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Topic: McClelland & Stewart

Taxonomy of Betrayal: Washes, Prays by Noor Naga

Noor Naga’s debut novel-in-verse, Washes, Prays, is a story of unrequited love and adultery. The protagonist, Coocoo is struggling to reconcile her love affair with a married man Mohammad while her best friend Nouf offers her companionship. The lovers’ predicaments are set to music by a familiar sensuality inherent in traditional Islamic love. Naga’s careful romanticism of Islamic sensuality is characteristic of contemporary Islamic poetry which can be interpreted as a radical reaction to rampant Islamophobia in the post 9/11 English speaking world.

Rewriting the Rational: Drolleries by Cassidy McFadzean

Drolleries by Cassidy McFadzean is a witty collection, infusing sarcastic humour into witchcraft and sorcery. She weaves realms of fantasy, history, and modernity together such that all seem to happen simultaneously. Many poems in this collection cite literary and artistic references, rejecting the division between rational intellectualism and the supernatural.

Wilding Land Acknowledgements: Phoebe Wang’s Admission Requirements

Phoebe Wang’s Admission Requirements is, from the title itself, a collection inflected with tender irony. Admission, here, appears in all its meanings: the act of letting in; the privilege of being allowed, and the price paid for it; the acceptance of difficult truths. Variations of the word “settler” appear throughout, in double entendres. One could think of Wang’s poetry as an introspective land acknowledgement.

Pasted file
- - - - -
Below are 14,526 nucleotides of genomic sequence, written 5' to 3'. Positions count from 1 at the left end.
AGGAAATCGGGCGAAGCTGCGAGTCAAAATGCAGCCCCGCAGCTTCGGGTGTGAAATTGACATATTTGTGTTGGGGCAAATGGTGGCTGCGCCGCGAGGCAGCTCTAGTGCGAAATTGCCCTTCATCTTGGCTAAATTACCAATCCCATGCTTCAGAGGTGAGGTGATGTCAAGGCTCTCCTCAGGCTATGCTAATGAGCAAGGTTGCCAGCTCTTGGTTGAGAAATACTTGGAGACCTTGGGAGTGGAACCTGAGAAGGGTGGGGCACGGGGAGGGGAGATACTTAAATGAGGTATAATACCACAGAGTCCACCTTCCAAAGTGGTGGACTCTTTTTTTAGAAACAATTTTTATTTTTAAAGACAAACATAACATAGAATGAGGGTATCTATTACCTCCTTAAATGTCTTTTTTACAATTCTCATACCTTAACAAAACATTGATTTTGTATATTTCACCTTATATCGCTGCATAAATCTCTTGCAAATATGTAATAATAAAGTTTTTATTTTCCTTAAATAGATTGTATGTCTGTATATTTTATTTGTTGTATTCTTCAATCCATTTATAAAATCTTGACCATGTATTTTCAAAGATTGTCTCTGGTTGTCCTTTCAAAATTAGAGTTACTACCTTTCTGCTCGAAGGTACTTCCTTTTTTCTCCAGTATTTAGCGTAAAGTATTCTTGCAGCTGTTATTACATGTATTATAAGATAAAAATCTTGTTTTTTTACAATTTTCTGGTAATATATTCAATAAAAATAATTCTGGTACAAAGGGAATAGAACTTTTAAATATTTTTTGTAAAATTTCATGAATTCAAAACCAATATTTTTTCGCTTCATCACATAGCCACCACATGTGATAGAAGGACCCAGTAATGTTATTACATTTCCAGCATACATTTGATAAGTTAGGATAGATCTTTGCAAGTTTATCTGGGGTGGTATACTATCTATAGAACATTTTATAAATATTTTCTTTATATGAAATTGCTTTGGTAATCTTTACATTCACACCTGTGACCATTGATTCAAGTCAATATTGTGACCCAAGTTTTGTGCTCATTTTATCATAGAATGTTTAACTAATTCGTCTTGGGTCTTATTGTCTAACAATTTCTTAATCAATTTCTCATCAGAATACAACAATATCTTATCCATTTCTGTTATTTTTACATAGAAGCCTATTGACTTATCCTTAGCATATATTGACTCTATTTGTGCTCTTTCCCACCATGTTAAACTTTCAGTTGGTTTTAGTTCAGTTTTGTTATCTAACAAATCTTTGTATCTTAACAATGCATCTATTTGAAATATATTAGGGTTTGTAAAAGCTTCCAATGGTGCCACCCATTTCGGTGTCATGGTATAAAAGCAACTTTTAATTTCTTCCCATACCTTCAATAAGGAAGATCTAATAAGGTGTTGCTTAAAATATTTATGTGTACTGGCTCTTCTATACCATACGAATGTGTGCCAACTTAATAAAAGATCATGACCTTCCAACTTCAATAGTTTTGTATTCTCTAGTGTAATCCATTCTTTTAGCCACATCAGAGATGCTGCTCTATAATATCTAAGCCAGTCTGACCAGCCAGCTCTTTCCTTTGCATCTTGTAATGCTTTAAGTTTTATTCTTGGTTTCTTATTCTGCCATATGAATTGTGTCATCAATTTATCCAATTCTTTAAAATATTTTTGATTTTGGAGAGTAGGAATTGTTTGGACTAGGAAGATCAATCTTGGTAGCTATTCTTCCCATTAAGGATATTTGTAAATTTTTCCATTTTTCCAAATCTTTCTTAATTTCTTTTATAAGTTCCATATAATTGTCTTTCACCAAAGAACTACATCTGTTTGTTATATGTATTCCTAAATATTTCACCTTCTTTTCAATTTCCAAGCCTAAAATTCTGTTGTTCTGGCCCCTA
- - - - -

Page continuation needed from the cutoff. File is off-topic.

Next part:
There’s Stuff Between Things: Aisha Sasha John’s I have to live

In a conversation with Lisa Robertson, (hosted by BookThug and viewable online), Aisha Sasha John observes that an octopus can see with its skin. Tiny organs in the skin of an octopus, disconnected from the brain or eye, swell in response to light, sending waves of colour across the skin’s surface. John uses this phenomenon to challenge one’s prevailing modes of perception. In I have to live, she posits new modes of perception in seeking to answer the question–Where is the soul lodged?

Love Poems: Lorna Crozier’s The Wrong Cat

Crozier’s bio reads like a Canadian poet’s wish list and her latest and 17th book of poetry, The Wrong Cat, is an achievement in and of itself.